The Energy Authority (TEA) provides public power utilities with access to advanced resources and various technology systems across the US. Energy is much more than the electric grid—there’s power plants, hydro optimization, wind and solar farms. All of these things make up the energy markets across the US, and TEA participates in seven of those energy markets. TEA runs a 24/7 shop that operates with a very small IT staff heavily invested in various technologies. They have 225 employees across the country and business partners all across the US that are also running 24/7/365. TEA’s partners of course want to keep the power on 24/7/365.
Clorox is a $6 billion global consumer packaged goods (CPG) company that has operations in 25+ countries, approximately 8,800 employees across 83+ sites, with 33 manufacturing plants globally. Their computing environment is composed of approximately 1400 to 1500 Windows servers, ranging everywhere from 2003 all the way up to 2019. They run about 300 Linux servers in the environment with direct internet access at each of their locations, with a firewall at each of those sites. They have about 7,500 PCs, mostly laptops—predominantly Windows—with about 200 Macs in the environment.
As an organization with distributed employees and customers across the globe, Tiny has adopted a cloud-based strategy for its infrastructure. To understand how things are performing, the company relies on its logs; however, the process of managing the logs to monitor and analyze the company’s infrastructure and platform performance was inconsistent across systems.
As part of its ongoing commitment to innovation, a leading global airline company embarked on a major initiative that—when fully completed–would entail moving hundreds of applications to the cloud. However, essential to this initiative was the need for the company’s nascent cloud platforms to first attain compliance with the highly demanding PCI Data Security Standard. Failing to achieve this milestone would endanger the company’s entire digital transformation efforts.
The fitness company sought security information and event management (SIEM) options to protect its operations along with the personal data of more than one million members around the world. By securely monitoring the threats across its entire infrastructure, the company had the potential to dramatically shorten the amount of time necessary to detect and correct vulnerabilities.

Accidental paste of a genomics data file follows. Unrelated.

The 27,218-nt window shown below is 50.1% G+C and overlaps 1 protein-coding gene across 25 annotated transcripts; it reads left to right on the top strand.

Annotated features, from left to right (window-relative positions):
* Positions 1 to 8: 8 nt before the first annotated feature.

Goibibo is India’s leading online travel booking brand providing a range of choices for hotels, flights, trains, bus and cars for travelers. Their core value differentiating claim is being the most trusted user experience, be it in terms of quickest search and booking, fastest payments, settlement or refund processes. Through GoStays, their customers enjoy standardized stay experience at certified hotel properties.
SentriLock continually enhances its software systems to better command the millions of its electronic lockboxes distributed across hundreds of thousands of locations. Among other responsibilities, this entails steadily porting a monolithic real estate application to an updated microservice architecture, deploying solutions to the cloud, and turning to Kubernetes to coordinate activity.
Due to the wealth of sensitive information higher education institutions are responsible for, EDUCAUSE named information security as the top IT issue the education sector needs to address. Coupled with evidence that financially-motivated attacks against higher education are on the rise, it’s clear that universities remain a prime target of online criminals and nation state attackers. To ensure it remains secure in the face of these growing threats, the University of Lethbridge set out to strengthen its security posture. The first step? Creating a next-generation security operations center (SOC).
Sega chose Sumo Logic’s cloud-native machine data management solution to replace its legacy Security Information and Event Management (SIEM) system. As part of this undertaking, SEGA Europe concentrated all of its log files from Amazon Web Services (AWS) and Microsoft Azure into Sumo Logic and then configured customized dashboards to address precise user needs.